The most recent charge in Senator Chuck Grassley’s (R-Iowa) crusade against rising tuition costs was in late February when he criticized then nominee for Secretary of the Treasury Jack Lew for the benefits he received from New York University. They totaled $1.4 million over a period of four years. Grassley said that Lew’s $685,000 severance payment, a deal the New York Times called “unusual,” was an insult to taxpayers and students who have accrued more debt, only to see soaring executive compensation.
“Mr. Lew’s eagerness and skill in obtaining bonuses, severance payments, and perks, raise questions about whether he appreciates who pays the bill,” Grassley said in his final statement before the senate voted to approve Lew.
The hearing has prompted Grassley to consolidate and outline his main concerns for higher education in a memo he released Monday.
At the center of the memo sits unease with the increase in executive pay and the growth of endowments while tuition rises for students, leaving many graduates with crippling debt.
Although Lew had seen NYU’s endowment balloon by nearly 60 percent to $1.7 billion, tuition had risen 40 percent and students were swimming in debt.
Lew’s appointment is, for Grassley, an apt reflection for how universities now value education. Climbing tuition and student debt in light of growing endowments and handsome executive pay suggest that universities have shifted their focus from educating to business.
"Universities are tax exempt to fulfill their mission of educating students,” Grassley said in a press release last year, “and executive compensation is part of the picture toward understanding how well universities fulfill their mission…
“There always seems to be more money for the executive suite even as colleges raise tuition year after year,” Grassley added later in an email. “Universities have to answer for their executive perks in exchange for their tax exemption.”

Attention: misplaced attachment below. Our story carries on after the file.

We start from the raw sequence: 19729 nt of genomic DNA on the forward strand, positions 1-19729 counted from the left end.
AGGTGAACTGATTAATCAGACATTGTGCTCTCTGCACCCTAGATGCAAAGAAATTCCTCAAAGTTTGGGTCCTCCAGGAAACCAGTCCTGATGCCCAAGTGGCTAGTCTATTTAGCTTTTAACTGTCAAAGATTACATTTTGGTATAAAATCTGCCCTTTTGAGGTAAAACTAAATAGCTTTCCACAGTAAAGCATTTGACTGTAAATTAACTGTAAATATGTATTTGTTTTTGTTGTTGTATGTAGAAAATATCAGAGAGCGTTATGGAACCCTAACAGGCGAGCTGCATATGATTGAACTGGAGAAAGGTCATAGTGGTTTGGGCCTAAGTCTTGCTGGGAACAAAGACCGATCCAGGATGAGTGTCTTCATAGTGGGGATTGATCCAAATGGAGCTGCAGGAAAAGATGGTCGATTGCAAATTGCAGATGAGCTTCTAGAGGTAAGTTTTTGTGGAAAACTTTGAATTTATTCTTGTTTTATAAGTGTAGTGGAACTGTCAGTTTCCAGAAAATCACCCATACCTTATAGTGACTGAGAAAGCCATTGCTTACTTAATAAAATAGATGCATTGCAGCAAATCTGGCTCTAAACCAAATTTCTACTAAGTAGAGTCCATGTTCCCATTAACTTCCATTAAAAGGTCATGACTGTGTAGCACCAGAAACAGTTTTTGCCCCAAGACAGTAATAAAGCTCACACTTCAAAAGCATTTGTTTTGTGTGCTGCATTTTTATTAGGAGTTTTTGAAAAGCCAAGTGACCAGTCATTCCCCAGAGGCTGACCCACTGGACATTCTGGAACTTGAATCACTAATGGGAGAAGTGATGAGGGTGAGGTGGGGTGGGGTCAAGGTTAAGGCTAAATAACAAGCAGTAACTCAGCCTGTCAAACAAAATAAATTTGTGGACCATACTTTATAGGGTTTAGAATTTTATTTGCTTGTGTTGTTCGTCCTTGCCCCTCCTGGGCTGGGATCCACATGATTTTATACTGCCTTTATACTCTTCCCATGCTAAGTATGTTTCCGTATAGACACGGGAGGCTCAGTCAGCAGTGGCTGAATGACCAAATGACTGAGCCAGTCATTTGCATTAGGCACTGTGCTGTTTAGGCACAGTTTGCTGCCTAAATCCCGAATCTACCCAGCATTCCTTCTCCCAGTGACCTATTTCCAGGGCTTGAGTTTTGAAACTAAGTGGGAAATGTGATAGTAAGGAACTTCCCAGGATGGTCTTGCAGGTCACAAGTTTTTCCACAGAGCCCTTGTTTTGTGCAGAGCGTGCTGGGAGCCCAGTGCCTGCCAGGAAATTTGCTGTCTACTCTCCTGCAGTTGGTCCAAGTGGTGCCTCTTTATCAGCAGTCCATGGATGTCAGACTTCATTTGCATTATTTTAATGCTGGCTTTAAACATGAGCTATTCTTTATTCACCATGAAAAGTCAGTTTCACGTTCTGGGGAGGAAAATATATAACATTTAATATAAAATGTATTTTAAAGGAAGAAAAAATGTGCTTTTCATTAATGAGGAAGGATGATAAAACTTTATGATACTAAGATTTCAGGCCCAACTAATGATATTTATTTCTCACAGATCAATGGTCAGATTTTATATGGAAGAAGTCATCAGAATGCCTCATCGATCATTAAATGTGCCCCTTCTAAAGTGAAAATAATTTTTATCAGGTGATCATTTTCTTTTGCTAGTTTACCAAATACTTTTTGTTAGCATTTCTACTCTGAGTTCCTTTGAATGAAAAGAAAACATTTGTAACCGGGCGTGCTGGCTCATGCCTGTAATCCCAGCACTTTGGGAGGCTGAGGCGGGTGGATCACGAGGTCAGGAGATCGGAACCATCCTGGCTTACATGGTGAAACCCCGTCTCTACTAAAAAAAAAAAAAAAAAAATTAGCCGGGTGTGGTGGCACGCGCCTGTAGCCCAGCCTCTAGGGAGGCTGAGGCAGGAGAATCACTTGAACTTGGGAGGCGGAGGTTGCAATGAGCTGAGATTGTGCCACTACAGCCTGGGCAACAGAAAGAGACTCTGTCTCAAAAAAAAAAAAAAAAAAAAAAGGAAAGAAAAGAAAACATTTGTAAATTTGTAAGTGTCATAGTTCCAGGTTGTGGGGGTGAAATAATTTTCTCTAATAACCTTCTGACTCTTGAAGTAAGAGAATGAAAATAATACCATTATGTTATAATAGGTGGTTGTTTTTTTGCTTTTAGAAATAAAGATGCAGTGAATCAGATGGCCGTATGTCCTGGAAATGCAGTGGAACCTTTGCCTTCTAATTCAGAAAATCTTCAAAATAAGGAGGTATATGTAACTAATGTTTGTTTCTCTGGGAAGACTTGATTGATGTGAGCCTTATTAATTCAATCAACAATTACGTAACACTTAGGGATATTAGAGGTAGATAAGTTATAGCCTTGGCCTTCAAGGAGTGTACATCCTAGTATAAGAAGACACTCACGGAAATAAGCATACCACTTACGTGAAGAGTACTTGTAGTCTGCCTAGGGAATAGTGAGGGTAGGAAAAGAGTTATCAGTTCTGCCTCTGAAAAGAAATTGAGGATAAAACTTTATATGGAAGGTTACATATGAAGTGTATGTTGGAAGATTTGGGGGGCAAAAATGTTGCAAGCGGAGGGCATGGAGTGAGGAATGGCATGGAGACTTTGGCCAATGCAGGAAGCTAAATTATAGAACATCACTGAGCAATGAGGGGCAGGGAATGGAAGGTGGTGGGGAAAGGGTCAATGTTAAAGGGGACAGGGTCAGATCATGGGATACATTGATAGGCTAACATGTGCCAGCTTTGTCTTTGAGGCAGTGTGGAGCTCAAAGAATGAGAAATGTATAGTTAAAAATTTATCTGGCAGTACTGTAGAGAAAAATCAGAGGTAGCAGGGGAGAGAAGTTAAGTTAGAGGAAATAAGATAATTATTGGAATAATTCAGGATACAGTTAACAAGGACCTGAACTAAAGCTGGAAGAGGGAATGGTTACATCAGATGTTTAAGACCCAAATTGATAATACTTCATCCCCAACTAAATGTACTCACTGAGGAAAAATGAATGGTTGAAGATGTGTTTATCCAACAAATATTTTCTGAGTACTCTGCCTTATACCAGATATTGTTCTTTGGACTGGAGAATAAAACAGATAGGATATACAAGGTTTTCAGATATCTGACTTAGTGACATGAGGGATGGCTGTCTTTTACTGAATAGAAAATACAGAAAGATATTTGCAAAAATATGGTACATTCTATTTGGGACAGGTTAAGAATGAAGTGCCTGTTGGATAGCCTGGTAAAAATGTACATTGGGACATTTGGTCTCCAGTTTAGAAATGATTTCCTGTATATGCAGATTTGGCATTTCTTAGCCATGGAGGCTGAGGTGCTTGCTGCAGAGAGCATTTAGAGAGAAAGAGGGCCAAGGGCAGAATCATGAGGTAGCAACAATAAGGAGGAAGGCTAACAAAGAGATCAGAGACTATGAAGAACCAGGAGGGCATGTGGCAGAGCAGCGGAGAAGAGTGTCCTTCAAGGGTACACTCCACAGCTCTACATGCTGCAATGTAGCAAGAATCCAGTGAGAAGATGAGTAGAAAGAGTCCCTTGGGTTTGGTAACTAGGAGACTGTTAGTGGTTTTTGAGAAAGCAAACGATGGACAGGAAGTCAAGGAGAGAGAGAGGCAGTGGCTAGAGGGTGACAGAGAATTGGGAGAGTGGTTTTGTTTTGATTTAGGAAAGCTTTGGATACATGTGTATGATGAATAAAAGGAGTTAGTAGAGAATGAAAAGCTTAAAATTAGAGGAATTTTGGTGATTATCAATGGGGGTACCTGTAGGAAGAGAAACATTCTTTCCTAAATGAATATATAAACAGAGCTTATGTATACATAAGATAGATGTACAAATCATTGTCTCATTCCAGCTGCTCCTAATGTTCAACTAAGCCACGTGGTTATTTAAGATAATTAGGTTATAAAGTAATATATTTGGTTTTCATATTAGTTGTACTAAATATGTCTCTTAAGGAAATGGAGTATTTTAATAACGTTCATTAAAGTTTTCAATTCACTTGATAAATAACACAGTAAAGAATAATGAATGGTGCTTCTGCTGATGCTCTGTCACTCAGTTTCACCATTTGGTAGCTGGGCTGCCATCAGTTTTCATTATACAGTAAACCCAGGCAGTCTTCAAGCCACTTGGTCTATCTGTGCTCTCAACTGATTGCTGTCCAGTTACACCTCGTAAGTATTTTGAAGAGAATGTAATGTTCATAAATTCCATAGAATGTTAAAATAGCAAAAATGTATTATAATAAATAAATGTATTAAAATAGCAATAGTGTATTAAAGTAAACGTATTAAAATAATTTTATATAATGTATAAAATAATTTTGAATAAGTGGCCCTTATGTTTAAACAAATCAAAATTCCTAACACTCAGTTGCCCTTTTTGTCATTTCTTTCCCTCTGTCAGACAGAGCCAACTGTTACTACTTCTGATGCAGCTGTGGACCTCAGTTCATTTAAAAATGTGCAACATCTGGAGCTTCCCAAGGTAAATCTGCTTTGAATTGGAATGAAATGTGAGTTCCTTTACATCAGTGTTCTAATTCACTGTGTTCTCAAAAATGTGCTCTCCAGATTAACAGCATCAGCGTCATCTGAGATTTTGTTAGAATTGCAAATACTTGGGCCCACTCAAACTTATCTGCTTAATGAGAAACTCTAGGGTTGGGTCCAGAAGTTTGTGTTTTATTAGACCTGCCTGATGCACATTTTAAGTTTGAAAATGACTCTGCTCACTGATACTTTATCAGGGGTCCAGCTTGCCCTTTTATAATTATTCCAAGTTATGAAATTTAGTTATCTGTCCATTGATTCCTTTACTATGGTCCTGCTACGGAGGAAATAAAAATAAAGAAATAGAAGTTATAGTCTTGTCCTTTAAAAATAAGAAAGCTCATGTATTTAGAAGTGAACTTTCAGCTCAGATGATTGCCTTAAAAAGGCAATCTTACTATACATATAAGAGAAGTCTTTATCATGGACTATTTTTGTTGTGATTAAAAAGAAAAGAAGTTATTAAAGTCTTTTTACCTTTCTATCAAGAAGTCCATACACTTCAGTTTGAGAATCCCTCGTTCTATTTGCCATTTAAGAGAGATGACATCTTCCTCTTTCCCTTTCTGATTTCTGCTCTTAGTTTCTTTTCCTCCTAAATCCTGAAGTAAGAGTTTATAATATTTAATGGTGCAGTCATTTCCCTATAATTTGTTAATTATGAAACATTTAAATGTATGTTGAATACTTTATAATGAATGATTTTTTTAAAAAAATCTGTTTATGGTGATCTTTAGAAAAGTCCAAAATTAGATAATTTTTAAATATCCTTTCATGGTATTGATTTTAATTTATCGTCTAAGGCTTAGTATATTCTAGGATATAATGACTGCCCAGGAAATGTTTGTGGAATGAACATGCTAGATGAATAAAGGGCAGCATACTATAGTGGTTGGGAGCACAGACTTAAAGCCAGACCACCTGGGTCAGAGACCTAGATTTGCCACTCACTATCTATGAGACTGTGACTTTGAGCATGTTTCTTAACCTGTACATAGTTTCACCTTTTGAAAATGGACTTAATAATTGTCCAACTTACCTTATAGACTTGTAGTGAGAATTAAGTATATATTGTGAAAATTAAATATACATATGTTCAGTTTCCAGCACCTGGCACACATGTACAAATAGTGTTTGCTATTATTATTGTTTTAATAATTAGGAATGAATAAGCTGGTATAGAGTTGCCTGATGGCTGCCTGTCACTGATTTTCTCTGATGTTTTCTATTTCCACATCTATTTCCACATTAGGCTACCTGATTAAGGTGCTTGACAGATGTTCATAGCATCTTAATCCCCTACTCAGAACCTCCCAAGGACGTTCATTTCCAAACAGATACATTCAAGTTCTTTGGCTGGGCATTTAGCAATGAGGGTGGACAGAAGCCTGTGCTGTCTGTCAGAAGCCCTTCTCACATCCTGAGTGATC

Americans now have more than $1 trillion in outstanding student debt. The percentage of students with debt has increased from 44 to 66 in the last decade, with each averaging $23,000. That number shoots up to nearly $50,000 for less affluent students attending private colleges.
Meanwhile the University of Chicago paid James Madara, who stepped down as medical dean in 2009, $2.5 million in severance. The New School in New York City paid former U.S. senator Bob Kerry a $1.2 million bonus when he stepped down in 2010.
Schools often defend these handouts, arguing that it is the cost of retention until the end of the academic year. Kerry, for example, said that he had gotten job offers that paid more than the New School, forcing the university to up its compensation if it wanted Kerry stay.
“There was no compelling reason for me to stay” Kerry said in an interview with Bloomberg Businessweek. “This was a payment to retain me on the job.”
Universities are also using tax-exempt funds for housing and education loans to members of its faculty. The loans, often called “shared-appreciation” mortgages, usually have no interest rates and no monthly payments. In return, the university gets a share of the increase in market price when the house is later sold.
The offer, made possible by the university’s tax-exempt status, has no relation to the students.
Practices like these are endless. In the last three years, Grassley has struggled to address the factors that have led to the corporatization of universities. He has, among other actions, drafted the Understanding the True Cost of College Act with Senators Al Franken (D-Minnesota) and Ron Wyden (D-Oregon), which requires colleges to clarify financial aid packages, fought for a tax structure that encourages families to save money for college, voted to keep interest rates low for student loans, and criticized universities that attract wealth by focusing on aesthetics and luxury facilities that do not contribute to students’ education—all with little avail.
Grassley, who does not believe that education is an entitlement, is most troubled by how universities use taxpayer and student money for personal and institutional profit. It is, he says in the end, a scam.
“Colleges that benefit from tax-advantaged vehicles and tax-exempt status bear a social contract,” he said last July, “to make higher education more affordable and accessible to the public…
“After the gilded glow of the cap and gown and the pomp and circumstance of the commencement ceremony fade into memory,” he said, “reality sets in.”